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From "Alexei Fedotov" <alexei.fedo...@gmail.com>
Subject Re: [general] Proposal for "first-order obvious logic" project
Date Tue, 01 Apr 2008 10:16:03 GMT
Tim, all,

While it would really great to have 100% API implemented, I broke into
a sweat when imagined that the quality of our code base may drop in
result of this approach, if it would not be properly supported with
tests. This especially concerns sophisticated NotImplementedException
implementation which is vulenrable to errors.

I come with an idea how we can handle it. I suggest investing into
automatic tool which would parse bytecode of our methods, make a
control flow graph and create sets of input parameters which would
cover all branches in the code. Then we can run methods with given
parameters and record resulting exceptions or objects (for
non-serializable objects some hash function such as toString() may be
recorded). Finally we can generate a test which would check that the
method produces the recorded result for the set of parameters.

Using this approach we get a test suite with 100% branch coverage and
100% pass rate. Providing this as an argument we would beat those who
might think that "first-order obvious logic" does not give us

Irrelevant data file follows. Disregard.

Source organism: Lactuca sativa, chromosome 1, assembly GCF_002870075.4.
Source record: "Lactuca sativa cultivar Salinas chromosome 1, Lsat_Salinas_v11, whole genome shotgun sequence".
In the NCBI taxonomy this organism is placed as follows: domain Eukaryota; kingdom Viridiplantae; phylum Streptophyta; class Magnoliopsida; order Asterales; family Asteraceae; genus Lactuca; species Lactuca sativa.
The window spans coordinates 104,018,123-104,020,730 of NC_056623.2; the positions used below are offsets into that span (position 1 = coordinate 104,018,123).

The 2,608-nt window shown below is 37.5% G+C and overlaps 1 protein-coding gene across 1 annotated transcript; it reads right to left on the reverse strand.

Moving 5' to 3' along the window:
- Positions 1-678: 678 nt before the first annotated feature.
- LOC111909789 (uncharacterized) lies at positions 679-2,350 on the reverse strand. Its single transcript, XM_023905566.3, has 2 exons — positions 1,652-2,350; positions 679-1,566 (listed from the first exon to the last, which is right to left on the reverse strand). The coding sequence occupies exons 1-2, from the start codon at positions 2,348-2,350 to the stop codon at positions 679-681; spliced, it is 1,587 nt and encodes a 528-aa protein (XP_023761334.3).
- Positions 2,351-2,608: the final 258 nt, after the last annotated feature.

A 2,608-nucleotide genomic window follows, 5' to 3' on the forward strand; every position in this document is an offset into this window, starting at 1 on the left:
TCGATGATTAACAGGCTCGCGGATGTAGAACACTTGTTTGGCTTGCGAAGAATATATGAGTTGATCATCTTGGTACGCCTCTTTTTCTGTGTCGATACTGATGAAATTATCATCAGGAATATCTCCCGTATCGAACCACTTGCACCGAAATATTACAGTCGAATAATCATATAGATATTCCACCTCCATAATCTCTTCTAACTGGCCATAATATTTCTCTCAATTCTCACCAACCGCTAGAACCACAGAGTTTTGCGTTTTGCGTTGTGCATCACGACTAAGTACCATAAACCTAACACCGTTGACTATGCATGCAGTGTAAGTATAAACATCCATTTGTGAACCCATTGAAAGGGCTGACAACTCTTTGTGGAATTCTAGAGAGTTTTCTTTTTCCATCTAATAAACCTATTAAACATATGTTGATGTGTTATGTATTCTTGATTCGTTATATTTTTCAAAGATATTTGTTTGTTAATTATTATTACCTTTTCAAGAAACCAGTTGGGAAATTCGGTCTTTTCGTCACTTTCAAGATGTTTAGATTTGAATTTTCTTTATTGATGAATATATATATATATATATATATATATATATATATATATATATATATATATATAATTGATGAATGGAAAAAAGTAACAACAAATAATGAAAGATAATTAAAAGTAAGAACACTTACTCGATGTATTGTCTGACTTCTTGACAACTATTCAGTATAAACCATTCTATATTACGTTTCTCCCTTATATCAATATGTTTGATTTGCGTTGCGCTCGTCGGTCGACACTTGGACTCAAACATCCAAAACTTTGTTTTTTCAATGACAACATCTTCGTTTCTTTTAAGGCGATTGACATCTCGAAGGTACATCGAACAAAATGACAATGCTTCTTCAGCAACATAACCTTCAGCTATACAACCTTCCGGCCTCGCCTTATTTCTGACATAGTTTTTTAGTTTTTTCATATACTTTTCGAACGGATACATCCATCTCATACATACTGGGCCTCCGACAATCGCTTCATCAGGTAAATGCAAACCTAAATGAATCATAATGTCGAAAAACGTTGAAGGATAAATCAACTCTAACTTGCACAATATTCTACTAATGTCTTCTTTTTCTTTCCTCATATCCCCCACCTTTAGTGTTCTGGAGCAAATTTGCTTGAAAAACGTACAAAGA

compatible and fully tested implementation.

If creating a control flow graph would be to too complex for an
applying student, generating typical corner parameters (such as
objects created by a default constructor) would give us 100% method
coverage quickly.



On Tue, Apr 1, 2008 at 11:12 AM, Tim Ellison <t.p.ellison@gmail.com> wrote:
> There are a number of interesting student projects being proposed at the
>  moment, and I'd like to add another one for everyone's consideration.
>  It struck me this morning that since we have virtually got the entire
>  platform working well, the remaining pieces could be deduced pretty well
>  by simply describing the expected behaviour using the first-order
>  'obvious logic' principle.
>  Using this principle we would simply write rules for the missing pieces,
>  and implement an inference engine to evaluate these rules to complete
>  the functionality.  While the rules can be written in any language, I'd
>  suggest a good candidate would be the new 'actor participation rules
>  intermediate language 1', and evaluate them using the Java obvious
>  knowledge engine.
>  As an example of the rules we would need:
>    *drag and drop support*  Just implement drag.  After all, once you
>  are dragging something the only option you have is to drop it.  That
>  would be an obvious rule.
>    *rich text format support*  Just implement poor text support and
>  invest in compounding instruments code.  After a few years the
>  compounding effect will make the text increasing richer.
>    *not implemented exception*  Obviously the user's application doesn't
>  want to see this exception.  Rather than throw the exception instrospect
>  the stack and just return an object that will pass the application's
>  validation checks instead.
>  I'm unwilling to mentor the project after today, but if anyone else
>  wants to pick up the 'first-order obvious logic' (FOOL) project, writing
>  code in 'actor participation rule intermediate language 1' (APRIL1) for
>  the 'Java obvious knowledge engine' (JOKE) -- then I'd be facinated to
>  see how well it works!
>  For more information see  http://tinyurl.com/395w9a
>  Regards,
>  Tim

With best regards,

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